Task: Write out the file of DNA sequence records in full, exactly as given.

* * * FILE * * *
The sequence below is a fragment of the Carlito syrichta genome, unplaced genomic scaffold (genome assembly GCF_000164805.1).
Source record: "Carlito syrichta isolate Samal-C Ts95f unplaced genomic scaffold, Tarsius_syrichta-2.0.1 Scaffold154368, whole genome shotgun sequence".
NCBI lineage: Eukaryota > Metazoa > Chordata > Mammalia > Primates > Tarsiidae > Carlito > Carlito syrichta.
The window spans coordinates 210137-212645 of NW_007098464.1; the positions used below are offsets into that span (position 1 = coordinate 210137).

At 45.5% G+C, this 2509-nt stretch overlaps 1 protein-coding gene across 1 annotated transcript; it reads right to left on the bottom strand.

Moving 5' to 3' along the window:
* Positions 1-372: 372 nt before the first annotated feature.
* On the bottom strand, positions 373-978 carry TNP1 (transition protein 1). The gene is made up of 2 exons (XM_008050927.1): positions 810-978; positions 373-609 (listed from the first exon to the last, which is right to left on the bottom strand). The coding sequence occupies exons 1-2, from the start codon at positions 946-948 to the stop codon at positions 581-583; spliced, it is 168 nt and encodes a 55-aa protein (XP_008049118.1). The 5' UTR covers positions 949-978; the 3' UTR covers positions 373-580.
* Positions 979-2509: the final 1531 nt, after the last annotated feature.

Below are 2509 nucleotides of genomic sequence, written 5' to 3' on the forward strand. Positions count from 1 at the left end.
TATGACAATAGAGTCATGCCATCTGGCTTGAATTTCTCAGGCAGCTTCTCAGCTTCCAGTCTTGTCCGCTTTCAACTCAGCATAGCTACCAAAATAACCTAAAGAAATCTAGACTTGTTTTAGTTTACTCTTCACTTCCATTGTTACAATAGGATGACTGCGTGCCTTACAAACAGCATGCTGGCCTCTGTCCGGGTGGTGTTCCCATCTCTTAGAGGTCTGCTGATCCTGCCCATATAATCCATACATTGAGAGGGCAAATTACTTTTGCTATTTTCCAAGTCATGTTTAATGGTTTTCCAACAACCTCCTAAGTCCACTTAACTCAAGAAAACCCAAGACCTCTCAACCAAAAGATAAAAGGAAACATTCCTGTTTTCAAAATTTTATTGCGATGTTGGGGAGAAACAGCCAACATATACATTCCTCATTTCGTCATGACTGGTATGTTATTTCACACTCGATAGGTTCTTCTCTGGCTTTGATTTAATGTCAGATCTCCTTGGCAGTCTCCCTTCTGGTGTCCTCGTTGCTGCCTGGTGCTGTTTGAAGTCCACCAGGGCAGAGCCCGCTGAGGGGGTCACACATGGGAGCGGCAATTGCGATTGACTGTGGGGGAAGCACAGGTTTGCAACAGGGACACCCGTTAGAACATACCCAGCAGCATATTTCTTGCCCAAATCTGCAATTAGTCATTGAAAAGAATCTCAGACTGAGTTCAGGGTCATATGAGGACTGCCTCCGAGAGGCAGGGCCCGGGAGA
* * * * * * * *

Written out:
The sequence below is a fragment of the Carlito syrichta genome, unplaced genomic scaffold (genome assembly GCF_000164805.1).
Source record: "Carlito syrichta isolate Samal-C Ts95f unplaced genomic scaffold, Tarsius_syrichta-2.0.1 Scaffold154368, whole genome shotgun sequence".
NCBI lineage: Eukaryota > Metazoa > Chordata > Mammalia > Primates > Tarsiidae > Carlito > Carlito syrichta.
The window spans coordinates 210137-212645 of NW_007098464.1; the positions used below are offsets into that span (position 1 = coordinate 210137).

At 45.5% G+C, this 2509-nt stretch overlaps 1 protein-coding gene across 1 annotated transcript; it reads right to left on the bottom strand.

Moving 5' to 3' along the window:
* Positions 1-372: 372 nt before the first annotated feature.
* On the bottom strand, positions 373-978 carry TNP1 (transition protein 1). The gene is made up of 2 exons (XM_008050927.1): positions 810-978; positions 373-609 (listed from the first exon to the last, which is right to left on the bottom strand). The coding sequence occupies exons 1-2, from the start codon at positions 946-948 to the stop codon at positions 581-583; spliced, it is 168 nt and encodes a 55-aa protein (XP_008049118.1). The 5' UTR covers positions 949-978; the 3' UTR covers positions 373-580.
* Positions 979-2509: the final 1531 nt, after the last annotated feature.

Below are 2509 nucleotides of genomic sequence, written 5' to 3' on the forward strand. Positions count from 1 at the left end.
TATGACAATAGAGTCATGCCATCTGGCTTGAATTTCTCAGGCAGCTTCTCAGCTTCCAGTCTTGTCCGCTTTCAACTCAGCATAGCTACCAAAATAACCTAAAGAAATCTAGACTTGTTTTAGTTTACTCTTCACTTCCATTGTTACAATAGGATGACTGCGTGCCTTACAAACAGCATGCTGGCCTCTGTCCGGGTGGTGTTCCCATCTCTTAGAGGTCTGCTGATCCTGCCCATATAATCCATACATTGAGAGGGCAAATTACTTTTGCTATTTTCCAAGTCATGTTTAATGGTTTTCCAACAACCTCCTAAGTCCACTTAACTCAAGAAAACCCAAGACCTCTCAACCAAAAGATAAAAGGAAACATTCCTGTTTTCAAAATTTTATTGCGATGTTGGGGAGAAACAGCCAACATATACATTCCTCATTTCGTCATGACTGGTATGTTATTTCACACTCGATAGGTTCTTCTCTGGCTTTGATTTAATGTCAGATCTCCTTGGCAGTCTCCCTTCTGGTGTCCTCGTTGCTGCCTGGTGCTGTTTGAAGTCCACCAGGGCAGAGCCCGCTGAGGGGGTCACACATGGGAGCGGCAATTGCGATTGACTGTGGGGGAAGCACAGGTTTGCAACAGGGACACCCGTTAGAACATACCCAGCAGCATATTTCTTGCCCAAATCTGCAATTAGTCATTGAAAAGAATCTCAGACTGAGTTCAGGGTCATATGAGGACTGCCTCCGAGAGGCAGGGCCCGGGAGA